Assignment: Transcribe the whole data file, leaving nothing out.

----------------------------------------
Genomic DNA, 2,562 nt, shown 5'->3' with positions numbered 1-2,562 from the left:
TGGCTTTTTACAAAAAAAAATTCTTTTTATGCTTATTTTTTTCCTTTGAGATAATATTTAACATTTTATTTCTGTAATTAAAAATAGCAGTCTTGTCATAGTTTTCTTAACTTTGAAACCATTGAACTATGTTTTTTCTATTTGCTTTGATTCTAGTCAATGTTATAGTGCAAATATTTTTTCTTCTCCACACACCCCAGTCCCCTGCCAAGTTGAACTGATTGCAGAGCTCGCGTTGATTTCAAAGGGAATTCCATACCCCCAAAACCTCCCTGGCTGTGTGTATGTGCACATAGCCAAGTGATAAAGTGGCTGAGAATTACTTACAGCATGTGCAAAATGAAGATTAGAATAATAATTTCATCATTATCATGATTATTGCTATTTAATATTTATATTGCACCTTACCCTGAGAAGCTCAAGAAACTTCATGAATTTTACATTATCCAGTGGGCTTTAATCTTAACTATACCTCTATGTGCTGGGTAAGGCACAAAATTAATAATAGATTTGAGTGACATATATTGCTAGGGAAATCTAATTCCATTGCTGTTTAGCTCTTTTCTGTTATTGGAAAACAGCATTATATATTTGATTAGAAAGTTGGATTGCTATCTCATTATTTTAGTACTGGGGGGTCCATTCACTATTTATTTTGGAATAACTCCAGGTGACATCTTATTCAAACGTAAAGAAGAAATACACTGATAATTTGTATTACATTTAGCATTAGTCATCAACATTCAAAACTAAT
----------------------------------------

Genomic DNA, 2,562 nt, shown 5'->3' with positions numbered 1-2,562 from the left:
TGGCTTTTTACAAAAAAAAATTCTTTTTATGCTTATTTTTTTCCTTTGAGATAATATTTAACATTTTATTTCTGTAATTAAAAATAGCAGTCTTGTCATAGTTTTCTTAACTTTGAAACCATTGAACTATGTTTTTTCTATTTGCTTTGATTCTAGTCAATGTTATAGTGCAAATATTTTTTCTTCTCCACACACCCCAGTCCCCTGCCAAGTTGAACTGATTGCAGAGCTCGCGTTGATTTCAAAGGGAATTCCATACCCCCAAAACCTCCCTGGCTGTGTGTATGTGCACATAGCCAAGTGATAAAGTGGCTGAGAATTACTTACAGCATGTGCAAAATGAAGATTAGAATAATAATTTCATCATTATCATGATTATTGCTATTTAATATTTATATTGCACCTTACCCTGAGAAGCTCAAGAAACTTCATGAATTTTACATTATCCAGTGGGCTTTAATCTTAACTATACCTCTATGTGCTGGGTAAGGCACAAAATTAATAATAGATTTGAGTGACATATATTGCTAGGGAAATCTAATTCCATTGCTGTTTAGCTCTTTTCTGTTATTGGAAAACAGCATTATATATTTGATTAGAAAGTTGGATTGCTATCTCATTATTTTAGTACTGGGGGGTCCATTCACTATTTATTTTGGAATAACTCCAGGTGACATCTTATTCAAACGTAAAGAAGAAATACACTGATAATTTGTATTACATTTAGCATTAGTCATCAACATTCAAAACTAAT